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Assembled PCs

Discussion in 'Gadgets / Electronics / Laptops' started by johnny, Mar 23, 2012.

  1. johnny

    johnny Regolare

    Messages:
    437
    Greater Noida
    Greater Noida
    Grande Punto 1.3
    I saw J Ravi's thread a bit late to contribute. I found the discussion about assembled vs branded computers most interesting, especially the posts favoring assembled computers. So, I just thought that I could add to this discussion.

    I bought my first PC in 1997. It was an Acer running Win 95 & had 16 MB RAM. A year later I bought a handheld scanner which required a card to be put on to the motherboard. It was an ISA card (before PCI came on to the scene). So, I bought a book about computer upgrades, read through it, and then opened up the cabinet. With my limited knowledge I realised that the motherboard was a propriety 'no frills' one, bulk manufactured for Acer. Fortunately, it had an ISA slot, and I managed to get my scanner working. My subsequent experience with branded PCs including HP, Compaq & IBM, confirmed this point. Branded PCs generally use components like motherboards that are propriety, and bulk manufactured to meet their specific requirements. Growth potential, or ability to add on additional hardware is very limited, if at all.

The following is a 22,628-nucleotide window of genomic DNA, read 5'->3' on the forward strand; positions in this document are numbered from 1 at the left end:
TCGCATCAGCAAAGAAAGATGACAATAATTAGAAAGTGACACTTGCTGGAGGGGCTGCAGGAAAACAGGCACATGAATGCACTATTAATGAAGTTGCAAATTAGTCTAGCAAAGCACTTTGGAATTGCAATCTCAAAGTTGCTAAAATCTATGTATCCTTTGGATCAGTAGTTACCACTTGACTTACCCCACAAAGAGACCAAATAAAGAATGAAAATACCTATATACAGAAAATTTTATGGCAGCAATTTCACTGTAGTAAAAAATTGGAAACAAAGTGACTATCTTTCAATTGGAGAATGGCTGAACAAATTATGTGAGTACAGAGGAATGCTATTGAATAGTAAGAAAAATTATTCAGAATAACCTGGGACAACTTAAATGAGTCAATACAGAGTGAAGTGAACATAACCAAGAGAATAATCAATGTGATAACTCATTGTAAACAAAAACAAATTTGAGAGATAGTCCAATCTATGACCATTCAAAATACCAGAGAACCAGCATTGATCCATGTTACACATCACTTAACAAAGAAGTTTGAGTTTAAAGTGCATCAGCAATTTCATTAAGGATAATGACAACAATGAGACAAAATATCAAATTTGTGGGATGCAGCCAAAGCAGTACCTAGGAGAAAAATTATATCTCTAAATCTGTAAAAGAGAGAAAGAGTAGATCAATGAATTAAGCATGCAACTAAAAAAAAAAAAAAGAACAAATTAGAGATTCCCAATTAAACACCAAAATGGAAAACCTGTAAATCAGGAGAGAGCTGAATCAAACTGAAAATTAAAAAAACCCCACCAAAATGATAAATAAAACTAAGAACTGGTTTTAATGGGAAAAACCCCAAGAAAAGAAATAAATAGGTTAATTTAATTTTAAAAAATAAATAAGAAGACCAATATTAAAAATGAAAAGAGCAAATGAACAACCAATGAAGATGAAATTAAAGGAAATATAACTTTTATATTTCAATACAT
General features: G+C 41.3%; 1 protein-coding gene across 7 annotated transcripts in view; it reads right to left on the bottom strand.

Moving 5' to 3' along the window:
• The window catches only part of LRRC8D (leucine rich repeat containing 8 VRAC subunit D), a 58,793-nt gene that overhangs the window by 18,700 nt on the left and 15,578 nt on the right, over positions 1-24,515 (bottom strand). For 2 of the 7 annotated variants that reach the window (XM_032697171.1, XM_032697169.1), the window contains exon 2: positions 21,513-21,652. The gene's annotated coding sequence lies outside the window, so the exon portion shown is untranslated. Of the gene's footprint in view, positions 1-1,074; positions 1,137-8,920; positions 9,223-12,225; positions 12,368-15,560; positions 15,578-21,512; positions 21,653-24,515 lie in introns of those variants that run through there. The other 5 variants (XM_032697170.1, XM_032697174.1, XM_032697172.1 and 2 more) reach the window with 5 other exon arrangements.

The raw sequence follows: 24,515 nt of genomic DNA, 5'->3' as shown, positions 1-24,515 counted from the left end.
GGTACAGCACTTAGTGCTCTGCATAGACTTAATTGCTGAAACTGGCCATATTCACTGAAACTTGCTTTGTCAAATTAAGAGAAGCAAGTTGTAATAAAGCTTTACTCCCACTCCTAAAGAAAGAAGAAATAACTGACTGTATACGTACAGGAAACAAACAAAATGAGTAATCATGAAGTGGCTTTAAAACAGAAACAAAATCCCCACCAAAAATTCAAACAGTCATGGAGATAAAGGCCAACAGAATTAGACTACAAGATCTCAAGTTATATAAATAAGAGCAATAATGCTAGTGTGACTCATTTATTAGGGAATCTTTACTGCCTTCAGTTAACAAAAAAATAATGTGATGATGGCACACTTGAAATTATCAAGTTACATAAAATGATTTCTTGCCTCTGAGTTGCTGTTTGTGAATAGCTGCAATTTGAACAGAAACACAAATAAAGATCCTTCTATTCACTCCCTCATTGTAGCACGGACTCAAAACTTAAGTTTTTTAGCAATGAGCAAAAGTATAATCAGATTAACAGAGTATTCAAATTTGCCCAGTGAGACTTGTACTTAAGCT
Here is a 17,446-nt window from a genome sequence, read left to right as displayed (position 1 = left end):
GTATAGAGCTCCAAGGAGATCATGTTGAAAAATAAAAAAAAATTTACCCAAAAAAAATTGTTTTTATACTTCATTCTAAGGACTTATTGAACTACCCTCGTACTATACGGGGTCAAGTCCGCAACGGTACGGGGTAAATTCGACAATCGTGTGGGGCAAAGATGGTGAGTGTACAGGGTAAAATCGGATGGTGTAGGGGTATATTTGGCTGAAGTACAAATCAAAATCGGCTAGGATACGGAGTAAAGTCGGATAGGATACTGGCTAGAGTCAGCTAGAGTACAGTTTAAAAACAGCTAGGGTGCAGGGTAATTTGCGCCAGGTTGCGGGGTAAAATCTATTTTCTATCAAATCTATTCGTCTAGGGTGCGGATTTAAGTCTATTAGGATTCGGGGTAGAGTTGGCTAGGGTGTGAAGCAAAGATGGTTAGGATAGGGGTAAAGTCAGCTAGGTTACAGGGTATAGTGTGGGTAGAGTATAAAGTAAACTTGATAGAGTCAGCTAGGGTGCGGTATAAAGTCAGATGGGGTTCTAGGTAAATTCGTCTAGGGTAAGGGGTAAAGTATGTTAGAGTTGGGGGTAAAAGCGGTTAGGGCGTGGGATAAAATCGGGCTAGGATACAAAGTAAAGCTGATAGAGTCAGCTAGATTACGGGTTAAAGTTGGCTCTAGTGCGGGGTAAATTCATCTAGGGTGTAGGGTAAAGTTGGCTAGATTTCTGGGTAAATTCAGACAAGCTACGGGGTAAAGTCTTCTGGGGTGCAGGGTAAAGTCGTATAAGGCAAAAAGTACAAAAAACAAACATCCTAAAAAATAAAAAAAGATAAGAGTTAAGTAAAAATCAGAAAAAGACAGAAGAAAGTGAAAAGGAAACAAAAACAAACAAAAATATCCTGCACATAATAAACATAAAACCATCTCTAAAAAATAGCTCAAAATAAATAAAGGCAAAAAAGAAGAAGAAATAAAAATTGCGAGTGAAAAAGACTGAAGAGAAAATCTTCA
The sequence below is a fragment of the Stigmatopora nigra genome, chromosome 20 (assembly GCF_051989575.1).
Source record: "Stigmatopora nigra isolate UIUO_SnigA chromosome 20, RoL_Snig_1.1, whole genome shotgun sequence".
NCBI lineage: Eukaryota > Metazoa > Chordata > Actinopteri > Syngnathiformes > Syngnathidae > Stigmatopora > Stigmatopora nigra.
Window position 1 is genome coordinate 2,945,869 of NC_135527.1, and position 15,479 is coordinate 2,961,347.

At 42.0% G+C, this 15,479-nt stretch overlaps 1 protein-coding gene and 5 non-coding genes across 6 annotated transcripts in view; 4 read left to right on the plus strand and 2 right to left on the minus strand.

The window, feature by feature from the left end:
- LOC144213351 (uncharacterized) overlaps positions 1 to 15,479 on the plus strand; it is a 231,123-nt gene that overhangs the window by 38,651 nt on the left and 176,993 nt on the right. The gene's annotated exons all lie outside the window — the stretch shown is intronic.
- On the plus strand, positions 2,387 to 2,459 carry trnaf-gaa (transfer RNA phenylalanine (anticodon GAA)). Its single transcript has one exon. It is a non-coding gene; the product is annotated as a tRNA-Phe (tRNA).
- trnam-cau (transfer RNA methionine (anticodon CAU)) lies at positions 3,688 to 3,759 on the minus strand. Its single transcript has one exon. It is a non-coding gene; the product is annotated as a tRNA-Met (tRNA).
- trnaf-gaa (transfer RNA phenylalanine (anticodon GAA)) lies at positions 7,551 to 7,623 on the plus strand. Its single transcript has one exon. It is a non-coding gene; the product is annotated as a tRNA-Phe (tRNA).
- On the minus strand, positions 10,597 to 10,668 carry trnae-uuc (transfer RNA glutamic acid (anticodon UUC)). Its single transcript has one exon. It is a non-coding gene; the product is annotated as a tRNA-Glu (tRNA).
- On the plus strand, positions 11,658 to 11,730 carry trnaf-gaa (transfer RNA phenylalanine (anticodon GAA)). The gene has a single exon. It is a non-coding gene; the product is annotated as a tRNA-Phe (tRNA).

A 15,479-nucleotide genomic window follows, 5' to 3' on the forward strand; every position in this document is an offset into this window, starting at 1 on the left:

In the meantime, I bought a few more books about computer assembly, and in 2000 I decided to take the plunge. It was a very conservative configuration: AMD Athlon 1800 CPU with an ASUS NForce motherboard. My wife had gone home with my daughter and I had the house to myself for a few days. So, I spread the parts on my dining table, and with a rapidly beating heart put it all together, and about three hours later I was dancing with joy, as the computer powered up.

    I then went through upgrade cycles almost every year. My last assembly was about four years back, and I had gone in for a reasonably high end configuration:-

    CPU - Intel Q 9550 quad core
    CPU cooler - Thermalright Ultima 120
    Motherboard - ASUS P5Q Pro
    Case - Coolermaster AMMO 532 case
    RAM - 4 GB OCZ DDR2 Gold edition
    Powersupply - Corsair 620 watts
    Video card - NVIDIA 9600 GT (I do not play games!)
    Three Seagate Barracuda HDDs: 250 GB, 500 GB, & 500 GB
    Two DVD writers
    22" Viewsonic LCD.
    Creative speakers

    The upgrade bug has stopped biting me & I am now living with this configuration. It is configured in a multiboot config with WinXP & five Linux distros. I had to change one DVD writer last year.

    To buy these high end hardware, I found that the best option was to source them online from "techshop.in". Their prices may be a bit more, but you get stuff that you normally do not get in most shops. Most of the hardware for my last build, except for the monitor, I purchased from "techshop.in".